The exclusive COVID-19 vaccine appointment registration for seniors will end Sunday afternoon, opening up the chance for more people in Phase 1B to receive the vaccine.
The United Center's new mass vaccination site opened this week with more than 100,000 appointments for COVID-19 vaccinations exclusively for Illinois residents age 65 and over.
Following the special registration period exclusively for seniors, the site will be open to Illinois residents - not just those who live in Chicago - who currently qualify for vaccinations under the current Phase 1B Plus of the state's vaccine rollout plan.
"Then, once we get to Sunday, if we don't see all of the appointments taken by people over 65, starting 4 p.m. on Sunday is when we would then open up to people with underlying conditions," Chicago Department of Public Health Commissioner Dr. Allison Arwady said.
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Here's how to sign up:
- To register online, visit Zocdoc.com/vaccine. The web site is projected to handle much higher volume of appointment requests. Zocdoc will show real-time appointment availability and eligible residents will then be able to select a date/time and book an appointment online. Date of birth will be required when booking an appointment to confirm vaccine eligibility.
- To register by phone, call (312) 746-4835. A multi-lingual call center will be available to help seniors make an appointment from 8 a.m. to 8 p.m. Monday through Saturday and 8 a.m. to 4 p.m. on Sunday. Given the anticipated high demand for appointments, residents who can use the website should book their appointments online. While the call center has 200 staffers, those who need to use the call center will very likely experience lengthy wait times.
A coalition of federal, state and local officials announced last week that the vaccination site would open March 10. However, Gov. J.B. Pritzker said the location would open on a limited basis a day earlier, on March 9.
Chicago Department of Public Health Commissioner Dr. Allison Arwady said that early opening was made possible based on "how some of the resources are coming in."
Beginning Sunday, the United Center will open up appointments to those eligable under Illinois' Phase 1B Plus guidelines, which includes people with certain high-risk medical conditions and comorbidities.
The list of qualifying high-risk medical conditions (which is subject to change) includes:
- Chronic Kidney Disease
- COPD (Chronic Obstructive Pulmonary Disease)
- Heart Condition
- Immunocompromised State from a Solid Organ Transplant
- Pulmonary Disease
- Sickle Cell Disease
Previously under the earlier iteration Phase 1B, residents age 65 and over as well as essential workers were eligible to receive the vaccine. Here's a look at those who already qualified under Phase 1B:
- Residents age 65 and over
- Frontline essential workers, which means "residents who carry a higher risk of COVID-19 exposure because of their work duties, often because they are unable to work from home, and/or they must work closely to others without being able to socially distance. This includes:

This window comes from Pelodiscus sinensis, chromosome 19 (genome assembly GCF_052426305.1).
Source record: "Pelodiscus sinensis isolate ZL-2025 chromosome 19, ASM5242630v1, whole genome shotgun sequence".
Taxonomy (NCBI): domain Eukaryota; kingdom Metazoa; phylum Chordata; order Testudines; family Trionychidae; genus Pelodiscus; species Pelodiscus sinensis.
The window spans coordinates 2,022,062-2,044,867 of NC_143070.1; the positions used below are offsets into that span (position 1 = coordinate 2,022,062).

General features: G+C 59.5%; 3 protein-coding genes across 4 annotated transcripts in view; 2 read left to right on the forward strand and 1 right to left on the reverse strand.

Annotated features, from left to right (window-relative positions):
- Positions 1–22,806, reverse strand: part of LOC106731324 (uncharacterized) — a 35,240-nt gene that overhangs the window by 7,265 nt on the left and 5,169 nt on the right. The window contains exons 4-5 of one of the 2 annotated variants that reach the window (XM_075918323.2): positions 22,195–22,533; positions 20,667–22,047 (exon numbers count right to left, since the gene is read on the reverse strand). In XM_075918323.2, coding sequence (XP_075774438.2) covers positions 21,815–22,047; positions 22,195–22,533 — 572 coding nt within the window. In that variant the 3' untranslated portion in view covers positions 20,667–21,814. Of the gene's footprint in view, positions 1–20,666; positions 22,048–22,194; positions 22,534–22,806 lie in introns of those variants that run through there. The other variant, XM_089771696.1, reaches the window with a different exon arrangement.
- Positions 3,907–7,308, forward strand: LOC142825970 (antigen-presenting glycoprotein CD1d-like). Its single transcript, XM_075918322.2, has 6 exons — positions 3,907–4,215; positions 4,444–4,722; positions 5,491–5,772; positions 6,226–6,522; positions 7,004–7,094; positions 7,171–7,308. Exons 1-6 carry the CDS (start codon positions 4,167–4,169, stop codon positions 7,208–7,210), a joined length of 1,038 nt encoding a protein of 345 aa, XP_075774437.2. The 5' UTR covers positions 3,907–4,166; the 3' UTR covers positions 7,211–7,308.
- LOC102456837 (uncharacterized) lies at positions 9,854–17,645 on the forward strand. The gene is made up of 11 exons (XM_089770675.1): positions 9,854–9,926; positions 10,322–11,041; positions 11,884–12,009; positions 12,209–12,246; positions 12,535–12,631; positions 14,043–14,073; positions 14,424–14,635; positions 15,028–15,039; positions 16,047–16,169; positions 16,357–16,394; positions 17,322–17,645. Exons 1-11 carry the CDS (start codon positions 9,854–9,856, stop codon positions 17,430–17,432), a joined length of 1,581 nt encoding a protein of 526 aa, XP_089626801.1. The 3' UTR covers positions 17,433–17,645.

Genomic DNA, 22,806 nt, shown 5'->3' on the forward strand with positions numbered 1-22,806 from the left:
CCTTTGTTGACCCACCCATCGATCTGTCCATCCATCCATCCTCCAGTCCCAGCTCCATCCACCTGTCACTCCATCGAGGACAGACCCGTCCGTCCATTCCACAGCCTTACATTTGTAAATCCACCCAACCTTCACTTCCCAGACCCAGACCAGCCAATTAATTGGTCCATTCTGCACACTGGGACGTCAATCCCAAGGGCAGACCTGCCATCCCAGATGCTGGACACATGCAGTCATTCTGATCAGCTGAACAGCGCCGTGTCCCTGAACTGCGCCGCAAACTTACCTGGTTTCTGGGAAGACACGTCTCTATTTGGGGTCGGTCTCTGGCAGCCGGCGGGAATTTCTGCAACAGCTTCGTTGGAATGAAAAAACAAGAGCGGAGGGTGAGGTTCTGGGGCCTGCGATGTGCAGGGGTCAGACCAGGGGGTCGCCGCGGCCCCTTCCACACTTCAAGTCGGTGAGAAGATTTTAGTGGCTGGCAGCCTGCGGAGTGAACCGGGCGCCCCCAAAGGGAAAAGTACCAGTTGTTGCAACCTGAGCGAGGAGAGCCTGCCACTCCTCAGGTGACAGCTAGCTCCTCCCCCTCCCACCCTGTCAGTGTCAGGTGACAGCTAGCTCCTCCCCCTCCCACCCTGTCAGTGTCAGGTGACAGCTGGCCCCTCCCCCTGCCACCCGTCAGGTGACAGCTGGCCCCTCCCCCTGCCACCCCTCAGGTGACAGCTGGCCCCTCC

- First responders: Fire, law enforcement, 911 workers, security persPDonnel, school officers
- Education: Teachers, principals, student support, student aids, day care worker
- Food and agriculture: Processing, plants, veterinary health, livestock services, animal care
- Manufacturing: Industrial production of good for distribution to retail, wholesale or other manufactures
- Corrections workers and inmates: Jail officers, juvenile facility staff, workers providing in-person support, inmatesU
- USPS workers
- Public transit workers: Flight crew, bus drivers, train conductors, taxi drivers, para-transit drivers, in-person support, ride sharing services
- Grocery store workers: Baggers, cashiers, stockers, pickup, customer service
- Shelters and day care staff: Homeless shelter, women’s shelter, adult day/drop-in program, sheltered workshop, psycho-social rehab
While the state expanded its Phase 1B, many counties, health departments and hospital systems - including Chicago and Cook County - said they would not join the rest of Illinois in increasing eligibility, citing low vaccine supply for those who already qualify. The United Center will be the only vaccination site where Chicago and Cook County residents who are eligible in Phase 1B Plus will be able to get vaccinated.
The United Center site will operate seven days a week for eight weeks and will be able to administer 6,000 shots per day at full capacity, officials said, noting that vaccinations would be by appointment only and that demand was "anticipated to be high." Those doses will be provided directly from the federal government and not diverted from the supply sent to Chicago or Illinois.
Vaccinations will be offered at no cost and insurance is not required, nor will it be requested at the site, Pritzker's office said.
According to the White House, the location will serve up to 2.9 million people who live within a 30-minute drive time, noting that 22,000 people live within a one-mile walking distance of the arena.
"The United Center is one of the best locations for vaccinating large numbers of people in America: it’s easy to get to, is in the midst of a medically underserved community, can handle large crowds and is well known to everyone in Illinois,” Pritzker said in a statement last week.
The United Center is one of 18 "federally-established community vaccination centers" across the country that President Joe Biden's administration highlighted Friday as either recently opened or opening in the coming weeks.